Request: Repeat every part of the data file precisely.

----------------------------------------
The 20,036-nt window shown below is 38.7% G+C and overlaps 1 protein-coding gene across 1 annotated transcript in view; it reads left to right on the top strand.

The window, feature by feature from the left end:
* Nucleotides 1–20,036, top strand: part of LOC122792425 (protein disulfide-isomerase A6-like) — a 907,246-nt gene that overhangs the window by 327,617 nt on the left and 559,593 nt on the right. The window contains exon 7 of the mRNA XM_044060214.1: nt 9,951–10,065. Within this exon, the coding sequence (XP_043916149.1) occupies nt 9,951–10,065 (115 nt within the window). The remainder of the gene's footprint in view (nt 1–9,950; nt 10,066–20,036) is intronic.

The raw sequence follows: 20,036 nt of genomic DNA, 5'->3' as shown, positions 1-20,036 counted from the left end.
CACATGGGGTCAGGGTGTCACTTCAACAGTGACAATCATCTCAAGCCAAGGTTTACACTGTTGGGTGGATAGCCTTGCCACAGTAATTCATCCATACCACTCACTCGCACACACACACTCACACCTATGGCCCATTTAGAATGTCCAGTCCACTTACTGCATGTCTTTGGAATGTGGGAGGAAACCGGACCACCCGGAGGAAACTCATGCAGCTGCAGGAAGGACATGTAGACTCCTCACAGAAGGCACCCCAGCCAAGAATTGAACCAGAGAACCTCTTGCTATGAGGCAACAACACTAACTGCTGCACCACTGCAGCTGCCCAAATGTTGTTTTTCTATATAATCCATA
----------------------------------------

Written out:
The 20,036-nt window shown below is 38.7% G+C and overlaps 1 protein-coding gene across 1 annotated transcript in view; it reads left to right on the top strand.

The window, feature by feature from the left end:
* Nucleotides 1–20,036, top strand: part of LOC122792425 (protein disulfide-isomerase A6-like) — a 907,246-nt gene that overhangs the window by 327,617 nt on the left and 559,593 nt on the right. The window contains exon 7 of the mRNA XM_044060214.1: nt 9,951–10,065. Within this exon, the coding sequence (XP_043916149.1) occupies nt 9,951–10,065 (115 nt within the window). The remainder of the gene's footprint in view (nt 1–9,950; nt 10,066–20,036) is intronic.

The raw sequence follows: 20,036 nt of genomic DNA, 5'->3' as shown, positions 1-20,036 counted from the left end.
CACATGGGGTCAGGGTGTCACTTCAACAGTGACAATCATCTCAAGCCAAGGTTTACACTGTTGGGTGGATAGCCTTGCCACAGTAATTCATCCATACCACTCACTCGCACACACACACTCACACCTATGGCCCATTTAGAATGTCCAGTCCACTTACTGCATGTCTTTGGAATGTGGGAGGAAACCGGACCACCCGGAGGAAACTCATGCAGCTGCAGGAAGGACATGTAGACTCCTCACAGAAGGCACCCCAGCCAAGAATTGAACCAGAGAACCTCTTGCTATGAGGCAACAACACTAACTGCTGCACCACTGCAGCTGCCCAAATGTTGTTTTTCTATATAATCCATA